Thursday, December 30, 2010

Bad Bunkering: Let us pray (for no mishaps)

Click to embiggnify- photo courtesy of

One of my favorite things to bitch about at work is when ships are built in such a way as to make bunkering operations scary, risky or downright just miserable. My belief is in the design stages of shipbuilding, figuring out how to get fuel in the tanks is either an afterthought or simply a series of compromises where ergonomics and optimization of safety maybe get shoved down a place or three in the list of what needs to go where and why.

Take the above vessel, a multipurpose vessel with RORO, LOLO and container configurations all in one. A versatile workhorse, perhaps, and a thirsty one, at that- a ship like this can carry plenty of fuel for itself.
Now, if you look at the photo, you'll see where I painted a red circle around the bunkering port for this ship. That's where the hose goes when this beast needs fuel. It's pretty high up, and waaaaaaaay in the stern of the ship. Now, look directly underneath the bunkering port- you'll see the turn of the bilge of the ship actually starts quite a ways forward of the bunkering port.

Now, while many places employ bunker tankers that are fair sized boats, and fairly tall themselves, many other ports simply use tugs and barges- in my case, my 30,000 barrel barge was tasked to tie up to a sister vessel of the one in the photo. We were carrying about 25,000 bbl of oil at the time, loaded deep... deep enough that regardless of where we put out our bumpers, the barge was going to fit very neatly under the turn of the bilge if we managed to get into a pickle.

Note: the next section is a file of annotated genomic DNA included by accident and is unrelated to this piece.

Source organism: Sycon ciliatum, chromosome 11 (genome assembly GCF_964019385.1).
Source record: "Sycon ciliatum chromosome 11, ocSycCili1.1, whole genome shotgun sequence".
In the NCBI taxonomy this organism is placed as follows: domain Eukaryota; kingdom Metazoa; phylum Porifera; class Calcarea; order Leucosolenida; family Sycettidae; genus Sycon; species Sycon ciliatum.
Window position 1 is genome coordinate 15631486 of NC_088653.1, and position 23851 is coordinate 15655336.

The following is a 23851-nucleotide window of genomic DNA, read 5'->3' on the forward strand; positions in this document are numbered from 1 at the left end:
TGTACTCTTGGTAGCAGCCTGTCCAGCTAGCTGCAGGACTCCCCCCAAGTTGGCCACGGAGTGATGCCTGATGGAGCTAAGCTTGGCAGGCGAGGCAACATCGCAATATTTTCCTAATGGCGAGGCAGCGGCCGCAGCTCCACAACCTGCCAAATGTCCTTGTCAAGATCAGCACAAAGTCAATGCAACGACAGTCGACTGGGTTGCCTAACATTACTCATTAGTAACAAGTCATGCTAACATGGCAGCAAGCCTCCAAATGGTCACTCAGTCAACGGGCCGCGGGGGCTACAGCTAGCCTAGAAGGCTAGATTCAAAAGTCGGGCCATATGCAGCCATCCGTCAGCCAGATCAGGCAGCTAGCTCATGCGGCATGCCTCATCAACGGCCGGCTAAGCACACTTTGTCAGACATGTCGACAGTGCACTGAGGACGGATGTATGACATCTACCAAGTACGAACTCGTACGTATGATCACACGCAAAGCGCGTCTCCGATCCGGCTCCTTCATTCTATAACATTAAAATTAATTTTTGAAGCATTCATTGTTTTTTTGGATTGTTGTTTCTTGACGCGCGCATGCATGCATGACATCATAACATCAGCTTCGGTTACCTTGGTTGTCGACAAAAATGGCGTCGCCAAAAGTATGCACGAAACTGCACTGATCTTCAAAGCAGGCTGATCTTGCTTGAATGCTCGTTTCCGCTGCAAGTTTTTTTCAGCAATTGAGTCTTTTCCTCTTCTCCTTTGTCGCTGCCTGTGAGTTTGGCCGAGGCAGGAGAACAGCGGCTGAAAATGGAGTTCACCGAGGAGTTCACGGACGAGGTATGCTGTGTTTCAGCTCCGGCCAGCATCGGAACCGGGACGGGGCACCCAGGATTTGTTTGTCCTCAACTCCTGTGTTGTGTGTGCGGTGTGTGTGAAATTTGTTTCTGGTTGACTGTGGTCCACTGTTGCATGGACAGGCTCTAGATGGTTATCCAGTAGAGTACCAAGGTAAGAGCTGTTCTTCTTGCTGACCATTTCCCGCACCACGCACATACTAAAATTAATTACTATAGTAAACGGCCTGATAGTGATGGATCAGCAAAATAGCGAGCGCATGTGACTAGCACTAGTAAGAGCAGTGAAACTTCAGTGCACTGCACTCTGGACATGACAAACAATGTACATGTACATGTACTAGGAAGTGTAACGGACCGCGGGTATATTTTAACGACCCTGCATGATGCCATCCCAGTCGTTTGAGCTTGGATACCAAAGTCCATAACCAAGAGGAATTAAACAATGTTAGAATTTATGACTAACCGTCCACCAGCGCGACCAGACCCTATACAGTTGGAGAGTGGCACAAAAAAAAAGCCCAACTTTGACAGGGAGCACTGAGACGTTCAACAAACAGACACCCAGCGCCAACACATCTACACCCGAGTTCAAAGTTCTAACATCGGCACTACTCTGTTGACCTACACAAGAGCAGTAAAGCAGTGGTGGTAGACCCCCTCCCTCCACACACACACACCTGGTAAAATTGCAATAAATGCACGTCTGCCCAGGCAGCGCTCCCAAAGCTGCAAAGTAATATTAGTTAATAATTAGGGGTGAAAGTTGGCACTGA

Now, with safety being the number one priority of everyone involved, and an assist tug to make sure we didn't get buried, the largest problem a barge faces in this situation is that a sizable portion of the barge must hang in the stream rather than be snugged up against the hull of the ship, which is what one wants.
What followed was a very long fucking night, to be blunt. We got the barge positioned, after a very methodical and slow series of creeping moves- the tug captain had to keep his engines warm and his hands on the trigger. To top this off, an oddball ship like this one has no mooring points along the flat of the hull- there are recessed chocks here and there, but in order to put out headlines, a half-cable of mooring line has to be stretched up the 70 or so feet to the main deck, and there be shackled to a coaming or other sub-optimal massive structure. Compromises everywhere.
At the end of the night, the ship got her fuel. The tug crew got no rest, for certain, as between the OOW, engineer and deckhands (and myself), we were constantly nudging and heaving in (or slacking) lines. We had to place the barge kitty-corner to the ship to help keep the bow of the barge from getting wedged under the ship's bilge, and this meant tripling the stern lines and tightening them until the lines screamed in order to force the bow out away from the ship. As one of the tug crew said, though, "Of all the shitty jobs I've done, this one is by far the most recent."

So it goes. A few thrills, and maybe some sore buttcheeks what with all the anxious clenching, but we did manage to do the job safely. That being said, had there been wind, had there not been an assist tug, had any one of a dozen small factors been any different, and this job would have been either not possible, or could have resulted in a mishap, and the fault would have been shown to be human error, because while it is possible to rely on luck to keep problems from happening, it's better to simply build smarter... all the same, no one cares if luck was in favor for 49 bunkering jobs, but out for one.
I can't help but think that there are places in the world where the tug captains aren't so careful and experienced, where the deckhands maybe don't have radios to call in every little change in aspect between vessels closely interacting, and where maybe a person in my shoes isn't deathly afraid of going to jail if he pushes his luck in bunkering. Maybe I carry an inflated view of how we conduct ourselves, but it seems like there's got to be a better way to do this stuff when you're building a ship.

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